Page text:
We can’t understand this kind of suffering if we fail to see how things matter to us. Things like other people, our relationships, our social standing, how we are being treated, events and objects that we care about, how to be and act for the best. We are not spectators on social life or autonomous islands. We are dependent, vulnerable, exposed to others. Our relation to the world is not neutral and detached; it is one of concern.
Another example. In a book on the college mental health crisis, a psychologist describes students much like Maya. They were “tops in their high school,” but “now find themselves in the middle of the pack surrounded by other ‘perfect’ students.” They think, “I’m supposed to be smarter and stand out,” and when challenged by the question, “If I’m not the best, who am I?” some mistakenly “decide, I’m a failure and a disgrace.”
According to the psychologist, this is a purely subjective judgment, a sad “loss of perspective,” nothing more. Students could avoid this unfortunate pain and distress and get more out of their education if they would simply “allow themselves to be less focused and less perfect.”
But for many, like Maya, to be the best and live up to their lofty potential is not some mere calculation of abilities and opportunities. It is the ethical ideal they have been taught and the yardstick by which they should measure themselves. From parents, teachers, counselors, and others, they have been exhorted to: “live up to your full potential,” “follow your passion,” and “be the best version of yourself.” They are to build a distinctive life, conduct their affairs with energy and initiative, be socially outgoing, and much more. Obstacles, they are constantly—and annoyingly—reminded, will yield to their persistence if only they have sufficient grit and resilience. Never settle! No regrets!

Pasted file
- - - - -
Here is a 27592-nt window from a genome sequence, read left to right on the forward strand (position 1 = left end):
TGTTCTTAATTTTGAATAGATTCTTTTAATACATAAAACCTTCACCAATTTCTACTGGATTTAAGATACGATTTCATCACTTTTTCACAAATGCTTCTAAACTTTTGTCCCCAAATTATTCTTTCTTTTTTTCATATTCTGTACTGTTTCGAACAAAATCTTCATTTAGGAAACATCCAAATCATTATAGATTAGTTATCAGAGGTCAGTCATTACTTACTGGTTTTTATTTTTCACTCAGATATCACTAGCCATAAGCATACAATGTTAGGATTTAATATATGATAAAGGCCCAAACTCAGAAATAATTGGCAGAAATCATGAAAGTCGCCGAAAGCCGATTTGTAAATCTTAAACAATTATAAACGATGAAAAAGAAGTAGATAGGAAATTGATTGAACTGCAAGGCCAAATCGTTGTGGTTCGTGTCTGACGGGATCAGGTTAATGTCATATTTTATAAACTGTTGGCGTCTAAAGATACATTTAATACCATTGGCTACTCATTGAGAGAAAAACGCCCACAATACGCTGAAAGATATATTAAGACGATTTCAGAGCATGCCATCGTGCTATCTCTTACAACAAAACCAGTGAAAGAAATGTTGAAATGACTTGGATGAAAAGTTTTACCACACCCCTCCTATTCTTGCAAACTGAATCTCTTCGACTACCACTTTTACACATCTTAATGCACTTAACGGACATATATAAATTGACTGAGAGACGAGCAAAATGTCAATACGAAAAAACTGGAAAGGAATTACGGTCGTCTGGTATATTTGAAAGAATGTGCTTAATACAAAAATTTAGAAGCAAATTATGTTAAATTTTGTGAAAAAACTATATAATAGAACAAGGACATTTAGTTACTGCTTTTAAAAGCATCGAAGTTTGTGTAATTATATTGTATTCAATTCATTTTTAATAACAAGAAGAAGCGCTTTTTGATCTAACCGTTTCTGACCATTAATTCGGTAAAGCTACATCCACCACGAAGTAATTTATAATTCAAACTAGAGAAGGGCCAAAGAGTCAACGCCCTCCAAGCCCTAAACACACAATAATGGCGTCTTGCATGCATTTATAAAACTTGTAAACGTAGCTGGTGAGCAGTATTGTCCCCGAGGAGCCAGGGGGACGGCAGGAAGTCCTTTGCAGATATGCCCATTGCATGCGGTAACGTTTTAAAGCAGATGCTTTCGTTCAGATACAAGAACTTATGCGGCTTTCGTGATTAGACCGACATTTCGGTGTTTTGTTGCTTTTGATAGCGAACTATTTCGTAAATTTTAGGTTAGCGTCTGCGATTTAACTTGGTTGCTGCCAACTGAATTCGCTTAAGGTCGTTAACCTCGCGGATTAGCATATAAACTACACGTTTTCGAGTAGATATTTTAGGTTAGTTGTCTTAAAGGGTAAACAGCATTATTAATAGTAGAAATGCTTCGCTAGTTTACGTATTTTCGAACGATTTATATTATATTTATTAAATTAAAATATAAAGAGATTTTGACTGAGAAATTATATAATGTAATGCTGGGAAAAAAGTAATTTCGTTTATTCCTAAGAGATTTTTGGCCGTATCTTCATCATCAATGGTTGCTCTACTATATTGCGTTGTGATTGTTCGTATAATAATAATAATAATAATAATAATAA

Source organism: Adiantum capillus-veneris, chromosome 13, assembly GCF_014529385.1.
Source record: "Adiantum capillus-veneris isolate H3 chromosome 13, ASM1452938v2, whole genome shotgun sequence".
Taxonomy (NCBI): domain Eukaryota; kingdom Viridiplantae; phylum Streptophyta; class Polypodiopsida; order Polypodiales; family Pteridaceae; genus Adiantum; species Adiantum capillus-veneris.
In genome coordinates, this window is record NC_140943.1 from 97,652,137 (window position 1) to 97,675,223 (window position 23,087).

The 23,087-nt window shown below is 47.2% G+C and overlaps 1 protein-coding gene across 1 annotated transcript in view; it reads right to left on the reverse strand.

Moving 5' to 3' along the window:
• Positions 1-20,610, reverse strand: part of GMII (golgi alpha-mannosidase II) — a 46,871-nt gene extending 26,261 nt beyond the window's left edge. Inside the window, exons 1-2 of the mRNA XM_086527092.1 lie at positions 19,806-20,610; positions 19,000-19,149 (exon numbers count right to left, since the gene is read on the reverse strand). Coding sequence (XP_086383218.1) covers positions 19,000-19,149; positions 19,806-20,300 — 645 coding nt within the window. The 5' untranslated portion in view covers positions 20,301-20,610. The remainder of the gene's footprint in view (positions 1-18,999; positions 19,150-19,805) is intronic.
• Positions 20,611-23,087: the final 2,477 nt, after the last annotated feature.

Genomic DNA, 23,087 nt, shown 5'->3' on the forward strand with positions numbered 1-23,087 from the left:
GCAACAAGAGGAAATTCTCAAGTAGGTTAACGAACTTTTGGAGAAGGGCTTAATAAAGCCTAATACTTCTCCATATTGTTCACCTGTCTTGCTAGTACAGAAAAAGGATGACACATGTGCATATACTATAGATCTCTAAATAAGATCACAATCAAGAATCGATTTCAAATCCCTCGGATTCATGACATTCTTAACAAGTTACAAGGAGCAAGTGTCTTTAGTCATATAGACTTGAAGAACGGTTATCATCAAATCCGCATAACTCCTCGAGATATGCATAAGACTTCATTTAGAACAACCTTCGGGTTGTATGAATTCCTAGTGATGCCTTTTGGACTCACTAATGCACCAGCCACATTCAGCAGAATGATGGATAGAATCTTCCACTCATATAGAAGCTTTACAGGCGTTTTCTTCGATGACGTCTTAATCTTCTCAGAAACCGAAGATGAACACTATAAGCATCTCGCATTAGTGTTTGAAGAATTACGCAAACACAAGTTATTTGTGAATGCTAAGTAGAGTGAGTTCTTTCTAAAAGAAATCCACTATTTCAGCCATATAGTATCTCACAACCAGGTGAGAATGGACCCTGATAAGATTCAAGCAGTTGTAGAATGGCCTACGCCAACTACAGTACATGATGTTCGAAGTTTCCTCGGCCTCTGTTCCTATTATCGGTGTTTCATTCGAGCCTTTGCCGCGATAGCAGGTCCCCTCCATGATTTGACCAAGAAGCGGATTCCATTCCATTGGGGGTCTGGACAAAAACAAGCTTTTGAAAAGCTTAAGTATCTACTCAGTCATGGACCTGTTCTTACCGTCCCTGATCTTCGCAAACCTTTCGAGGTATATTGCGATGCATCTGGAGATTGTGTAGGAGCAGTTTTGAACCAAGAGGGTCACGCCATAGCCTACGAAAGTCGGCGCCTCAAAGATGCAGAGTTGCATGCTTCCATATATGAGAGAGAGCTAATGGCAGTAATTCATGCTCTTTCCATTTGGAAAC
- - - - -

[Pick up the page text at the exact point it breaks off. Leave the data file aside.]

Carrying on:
These are the norms and values that many have learned and that, to varying degrees, shape their attachments and commitments. These norms and values, which inform most of our institutions, are not subjective judgments or some shadowy force to which people can simply force themselves to be immune. Students like Maya care about how they measure up because they want to be respected; they want to do the right thing and to be the right thing. Falling short necessarily reflects poorly on them. It jeopardizes relations with parents, teachers, coaches, and even peers who have encouraged and supported them. Confused and frustrated, they may feel like a failure for not being all they should be and ashamed of letting others down.
Painful feelings like these are reasonable, understandable responses. But they are incomprehensible if we imagine ourselves as somehow detachable from our social and normative environment and the claims it makes about us. Without that context of concern, we can’t see the reality to which feelings of inadequacy and shame are a response. Emotional distress appears like much ado about nothing. Or, to the youth involved, it appears to be, unaccountably, “just me.” Given such a conclusion, a diagnosis can be a relief.
In addition to clarity about how our situation bears on us, making the connection to what we care about has another benefit. It directs our attention to the very norms and values against which we evaluate ourselves. Are these the only or best possibilities? While we are not autonomous from the things we care about, neither are we trapped. There are other systems of values, other virtues to live by. Seeing what our situation is doing to us might be an occasion to explore alternatives.